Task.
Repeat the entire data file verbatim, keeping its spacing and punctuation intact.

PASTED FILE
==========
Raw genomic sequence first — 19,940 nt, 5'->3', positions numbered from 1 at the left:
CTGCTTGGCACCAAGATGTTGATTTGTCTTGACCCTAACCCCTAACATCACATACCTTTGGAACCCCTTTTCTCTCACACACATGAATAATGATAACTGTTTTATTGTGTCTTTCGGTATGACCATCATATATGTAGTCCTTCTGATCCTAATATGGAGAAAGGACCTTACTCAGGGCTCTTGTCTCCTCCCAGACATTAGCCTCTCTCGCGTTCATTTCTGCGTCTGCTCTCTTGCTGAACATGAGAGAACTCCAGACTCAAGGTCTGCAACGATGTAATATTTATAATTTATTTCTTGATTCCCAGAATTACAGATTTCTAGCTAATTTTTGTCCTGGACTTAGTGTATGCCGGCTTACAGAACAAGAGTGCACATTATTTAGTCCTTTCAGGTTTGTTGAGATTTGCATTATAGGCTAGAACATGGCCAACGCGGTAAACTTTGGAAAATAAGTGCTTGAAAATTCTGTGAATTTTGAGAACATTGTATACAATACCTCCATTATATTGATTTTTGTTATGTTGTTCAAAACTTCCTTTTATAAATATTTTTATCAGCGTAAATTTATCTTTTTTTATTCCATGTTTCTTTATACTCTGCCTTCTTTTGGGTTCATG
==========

Raw genomic sequence first — 19,940 nt, 5'->3', positions numbered from 1 at the left:
CTGCTTGGCACCAAGATGTTGATTTGTCTTGACCCTAACCCCTAACATCACATACCTTTGGAACCCCTTTTCTCTCACACACATGAATAATGATAACTGTTTTATTGTGTCTTTCGGTATGACCATCATATATGTAGTCCTTCTGATCCTAATATGGAGAAAGGACCTTACTCAGGGCTCTTGTCTCCTCCCAGACATTAGCCTCTCTCGCGTTCATTTCTGCGTCTGCTCTCTTGCTGAACATGAGAGAACTCCAGACTCAAGGTCTGCAACGATGTAATATTTATAATTTATTTCTTGATTCCCAGAATTACAGATTTCTAGCTAATTTTTGTCCTGGACTTAGTGTATGCCGGCTTACAGAACAAGAGTGCACATTATTTAGTCCTTTCAGGTTTGTTGAGATTTGCATTATAGGCTAGAACATGGCCAACGCGGTAAACTTTGGAAAATAAGTGCTTGAAAATTCTGTGAATTTTGAGAACATTGTATACAATACCTCCATTATATTGATTTTTGTTATGTTGTTCAAAACTTCCTTTTATAAATATTTTTATCAGCGTAAATTTATCTTTTTTTATTCCATGTTTCTTTATACTCTGCCTTCTTTTGGGTTCATG